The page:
- GeoRef, Copyright 2006, American Geological Institute. Abstract, Copyright, Society of Economic Geologists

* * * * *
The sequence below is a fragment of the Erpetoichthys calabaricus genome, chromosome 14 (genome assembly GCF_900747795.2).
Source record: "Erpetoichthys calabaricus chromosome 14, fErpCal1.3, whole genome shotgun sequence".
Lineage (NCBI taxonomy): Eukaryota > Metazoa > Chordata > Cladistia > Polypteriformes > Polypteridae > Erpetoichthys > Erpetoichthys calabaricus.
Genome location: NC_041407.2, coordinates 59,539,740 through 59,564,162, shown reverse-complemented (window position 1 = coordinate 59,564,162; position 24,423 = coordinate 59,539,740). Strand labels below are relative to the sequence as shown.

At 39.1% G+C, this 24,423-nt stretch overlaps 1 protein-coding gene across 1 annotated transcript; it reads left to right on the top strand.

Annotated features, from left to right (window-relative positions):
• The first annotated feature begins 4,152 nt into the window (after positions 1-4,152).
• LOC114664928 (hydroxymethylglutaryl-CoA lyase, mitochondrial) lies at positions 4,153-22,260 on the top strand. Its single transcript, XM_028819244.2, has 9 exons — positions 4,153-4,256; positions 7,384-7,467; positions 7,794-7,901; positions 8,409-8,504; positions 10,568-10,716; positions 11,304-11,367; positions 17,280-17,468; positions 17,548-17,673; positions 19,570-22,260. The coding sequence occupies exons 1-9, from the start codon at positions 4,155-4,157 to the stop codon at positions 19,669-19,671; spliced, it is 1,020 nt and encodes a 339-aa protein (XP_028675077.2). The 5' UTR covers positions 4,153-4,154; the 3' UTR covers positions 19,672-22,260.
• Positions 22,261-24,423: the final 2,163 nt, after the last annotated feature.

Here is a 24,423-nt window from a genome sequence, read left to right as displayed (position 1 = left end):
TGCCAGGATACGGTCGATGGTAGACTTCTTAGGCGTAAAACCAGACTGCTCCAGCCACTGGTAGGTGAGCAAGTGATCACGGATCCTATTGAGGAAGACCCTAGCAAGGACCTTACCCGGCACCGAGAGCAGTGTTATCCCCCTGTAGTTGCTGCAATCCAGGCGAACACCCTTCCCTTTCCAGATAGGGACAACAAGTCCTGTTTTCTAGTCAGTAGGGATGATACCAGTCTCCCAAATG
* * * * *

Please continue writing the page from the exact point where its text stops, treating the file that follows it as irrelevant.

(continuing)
A bitumen containing high concentrations of sulfur, palladium, platinum, gold, and mercury has been found in the Boss mine, Clark County, Nevada, where rich ores of "invisible" palladium and platinum were mined from 1916 to 1919. The bitumen, analyzed with X-ray energy dispersive spectrometry on areas devoid of discrete particles down to a 40 Aa limit, contains 2.74 wt percent Pd + Pt + Au (Pd = 1.85%) and 5.83 wt percent Hg. It is associated with particulate potarite (Pd, Au, Pt) Hg, native gold, plumbojarosite, hydronium jarosite, argentojarosite, florencite, and bismuth oxides. The first four mineral species are also found included in the bitumen. The paragenesis was derivation and formation of bitumen from the local limestone, followed by interaction with the hydrothermal potarite and the supergene jarosite. This type of organic material, highly enriched in platinum group elements, previously had been reported only in Polish Kupferschiefer thucholite.